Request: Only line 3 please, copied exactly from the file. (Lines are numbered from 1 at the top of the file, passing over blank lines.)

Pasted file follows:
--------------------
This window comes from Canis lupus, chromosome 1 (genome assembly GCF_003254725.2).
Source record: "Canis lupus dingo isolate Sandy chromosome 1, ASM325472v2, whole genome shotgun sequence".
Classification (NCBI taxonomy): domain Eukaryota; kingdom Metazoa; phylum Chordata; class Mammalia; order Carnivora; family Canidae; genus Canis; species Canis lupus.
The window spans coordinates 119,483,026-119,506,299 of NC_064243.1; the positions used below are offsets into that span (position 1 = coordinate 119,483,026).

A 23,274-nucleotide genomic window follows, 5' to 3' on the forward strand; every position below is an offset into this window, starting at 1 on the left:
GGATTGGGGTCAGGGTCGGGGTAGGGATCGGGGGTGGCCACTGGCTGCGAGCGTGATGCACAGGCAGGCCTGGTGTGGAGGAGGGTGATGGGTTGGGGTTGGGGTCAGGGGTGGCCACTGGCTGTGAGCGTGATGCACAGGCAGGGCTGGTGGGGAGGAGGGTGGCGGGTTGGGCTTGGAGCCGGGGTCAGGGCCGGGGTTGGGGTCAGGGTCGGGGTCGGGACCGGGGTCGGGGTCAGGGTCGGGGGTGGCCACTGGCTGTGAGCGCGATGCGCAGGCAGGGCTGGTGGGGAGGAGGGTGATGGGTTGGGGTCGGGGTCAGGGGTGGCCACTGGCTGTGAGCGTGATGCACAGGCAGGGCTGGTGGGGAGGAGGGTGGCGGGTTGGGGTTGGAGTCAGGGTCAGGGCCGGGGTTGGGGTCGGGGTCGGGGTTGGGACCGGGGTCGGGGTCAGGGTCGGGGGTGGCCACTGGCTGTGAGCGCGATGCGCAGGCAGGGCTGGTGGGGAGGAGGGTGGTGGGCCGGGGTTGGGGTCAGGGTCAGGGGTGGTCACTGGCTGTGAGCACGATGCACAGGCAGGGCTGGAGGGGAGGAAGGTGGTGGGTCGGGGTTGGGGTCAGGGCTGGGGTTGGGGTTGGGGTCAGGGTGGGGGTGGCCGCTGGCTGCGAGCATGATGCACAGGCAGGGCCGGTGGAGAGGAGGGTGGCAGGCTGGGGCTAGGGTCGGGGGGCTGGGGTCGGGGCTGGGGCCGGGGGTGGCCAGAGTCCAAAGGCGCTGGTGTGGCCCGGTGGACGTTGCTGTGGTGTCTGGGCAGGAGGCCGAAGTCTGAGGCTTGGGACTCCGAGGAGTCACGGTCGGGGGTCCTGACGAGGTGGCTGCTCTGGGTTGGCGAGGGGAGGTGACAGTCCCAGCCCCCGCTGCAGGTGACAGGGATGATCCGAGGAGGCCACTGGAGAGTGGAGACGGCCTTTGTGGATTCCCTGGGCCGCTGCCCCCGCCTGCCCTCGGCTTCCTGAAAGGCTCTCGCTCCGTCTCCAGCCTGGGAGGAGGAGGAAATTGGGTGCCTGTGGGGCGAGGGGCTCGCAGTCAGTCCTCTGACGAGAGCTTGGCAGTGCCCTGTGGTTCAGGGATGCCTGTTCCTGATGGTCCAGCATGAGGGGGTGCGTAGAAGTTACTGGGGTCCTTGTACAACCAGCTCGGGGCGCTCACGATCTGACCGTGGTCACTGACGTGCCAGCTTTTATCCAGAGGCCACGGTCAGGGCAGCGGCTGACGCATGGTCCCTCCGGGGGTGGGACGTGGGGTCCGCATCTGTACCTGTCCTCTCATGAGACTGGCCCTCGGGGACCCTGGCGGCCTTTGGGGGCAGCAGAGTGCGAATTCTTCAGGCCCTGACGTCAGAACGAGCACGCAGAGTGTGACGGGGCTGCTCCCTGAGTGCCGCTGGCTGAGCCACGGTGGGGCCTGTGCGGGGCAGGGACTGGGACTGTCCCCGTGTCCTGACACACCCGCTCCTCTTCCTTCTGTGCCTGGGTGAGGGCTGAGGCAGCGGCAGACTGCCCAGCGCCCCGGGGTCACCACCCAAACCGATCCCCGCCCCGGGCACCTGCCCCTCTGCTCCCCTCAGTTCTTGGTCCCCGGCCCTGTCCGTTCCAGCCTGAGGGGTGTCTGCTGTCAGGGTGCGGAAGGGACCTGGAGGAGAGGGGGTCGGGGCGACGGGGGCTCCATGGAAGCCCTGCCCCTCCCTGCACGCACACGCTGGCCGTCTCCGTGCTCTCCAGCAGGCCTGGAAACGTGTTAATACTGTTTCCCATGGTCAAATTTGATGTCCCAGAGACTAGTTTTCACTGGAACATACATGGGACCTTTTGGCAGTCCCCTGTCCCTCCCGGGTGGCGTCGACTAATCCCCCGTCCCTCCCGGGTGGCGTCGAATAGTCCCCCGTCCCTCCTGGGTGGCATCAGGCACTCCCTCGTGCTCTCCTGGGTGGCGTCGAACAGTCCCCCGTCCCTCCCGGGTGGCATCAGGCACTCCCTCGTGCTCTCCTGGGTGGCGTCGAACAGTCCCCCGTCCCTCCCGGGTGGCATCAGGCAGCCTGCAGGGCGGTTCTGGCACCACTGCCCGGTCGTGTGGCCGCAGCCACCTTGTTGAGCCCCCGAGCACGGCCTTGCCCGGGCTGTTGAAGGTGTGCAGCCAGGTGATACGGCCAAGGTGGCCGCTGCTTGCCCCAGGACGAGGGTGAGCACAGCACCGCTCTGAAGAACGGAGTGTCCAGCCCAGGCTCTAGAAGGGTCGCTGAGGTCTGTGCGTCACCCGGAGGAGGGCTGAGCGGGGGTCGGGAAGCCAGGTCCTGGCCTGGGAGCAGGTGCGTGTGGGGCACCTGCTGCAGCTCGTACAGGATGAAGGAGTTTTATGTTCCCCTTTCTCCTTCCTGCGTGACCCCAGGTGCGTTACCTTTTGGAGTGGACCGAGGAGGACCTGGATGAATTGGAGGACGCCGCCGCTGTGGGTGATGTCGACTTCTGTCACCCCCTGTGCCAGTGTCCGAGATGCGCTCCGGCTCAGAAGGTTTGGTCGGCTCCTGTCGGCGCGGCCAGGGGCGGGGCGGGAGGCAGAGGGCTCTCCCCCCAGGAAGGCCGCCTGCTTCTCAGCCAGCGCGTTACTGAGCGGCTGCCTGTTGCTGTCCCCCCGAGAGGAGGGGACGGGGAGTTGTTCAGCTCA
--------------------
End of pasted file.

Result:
Classification (NCBI taxonomy): domain Eukaryota; kingdom Metazoa; phylum Chordata; class Mammalia; order Carnivora; family Canidae; genus Canis; species Canis lupus.